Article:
V/A – Eichendorff

This compilation in honour of the German poet Eichendorff is initiated by Uwe Nolte’s publishing company Noltex. Therefore it is not surprising that his group Orplid is present with two songs, as well as related acts like Sonnentau and Barditus. Furthermore there are some other well-known neofolk acts present, like Forseti, Sonne Hagal and Waldteufel. But there also participate some new names for me, like Grünland, Edaphon and Karl Stülpner.

Joseph von Eichendorff (1788 – 1857) is one of the great representatives of the German Romantic movement. Inspired by the likes of Goethe and Novalis, he wrote novels and most of all poetry in which man and nature are closely releated. Some recurring themes are the beauty of nature, nostalgia and desire, transitoriness, night and dream, religious reflections. His lucid, melancholic lyrics were put to music by composers like Brahms, Mendelssohn, Schumann. Eichendorff’s work is also very suited to be used by the new generation of German neofolk groups, who often deal with similar subject matter.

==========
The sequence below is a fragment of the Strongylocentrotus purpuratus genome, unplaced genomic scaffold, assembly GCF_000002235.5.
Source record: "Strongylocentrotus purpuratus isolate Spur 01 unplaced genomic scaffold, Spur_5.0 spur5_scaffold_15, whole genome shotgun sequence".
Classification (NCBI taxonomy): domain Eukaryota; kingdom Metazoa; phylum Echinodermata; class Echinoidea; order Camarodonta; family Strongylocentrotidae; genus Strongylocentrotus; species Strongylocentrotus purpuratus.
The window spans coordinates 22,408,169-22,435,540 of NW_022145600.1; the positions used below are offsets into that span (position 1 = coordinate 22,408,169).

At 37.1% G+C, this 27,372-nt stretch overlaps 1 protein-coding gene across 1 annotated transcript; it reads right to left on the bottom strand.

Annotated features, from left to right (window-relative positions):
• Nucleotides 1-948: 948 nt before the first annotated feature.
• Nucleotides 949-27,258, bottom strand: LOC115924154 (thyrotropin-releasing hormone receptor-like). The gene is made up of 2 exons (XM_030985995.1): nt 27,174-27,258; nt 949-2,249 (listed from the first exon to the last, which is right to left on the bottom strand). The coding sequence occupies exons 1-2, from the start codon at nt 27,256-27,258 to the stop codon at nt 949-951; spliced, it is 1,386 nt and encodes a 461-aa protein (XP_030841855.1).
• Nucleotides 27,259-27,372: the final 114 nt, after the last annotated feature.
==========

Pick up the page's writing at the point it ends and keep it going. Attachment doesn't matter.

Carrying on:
The deep-yellow digipack is decently designed with forests, as you would expect. Furthermore there is a nice booklet with a short biography of Eichendorff, the lyrics which have been used for this album and some photos of the participating artists. This compilation is without doubt recommended to all lovers of romantic neofolk sounds. Traditional music with acoustic instruments, tranquil, melancholic sounds, alternating male and female vocals and the nicely flowing poetry of Eichendorff.
My favourite songs of this album are “Im Abendrot” by Forseti, with subtle accordion and sensitive vocals, Orplid’s moving piano ballad ‘Abendlich rauscht schon der wald’, the intimate ‘Mondnacht’ with a pleasant violin melody and nice vocals by Ulrike Hirsch and the catchy ‘Durch!’ by Waldteufel, who seem to save their best songs for compilations. But in general there are no weak spots on “Eichendorff”, all neofolk acts perform as could be expected and sound surprisingly homogeneous. The most deviating songs are ‘In der Fremde I’ by classical singer Elisabeth Christiane Schönfeld and the closing soundscape by Edaphon.

artist: V/A
label: Noltex
details: 13 tracks, 52 min., 2005 [noltex 004]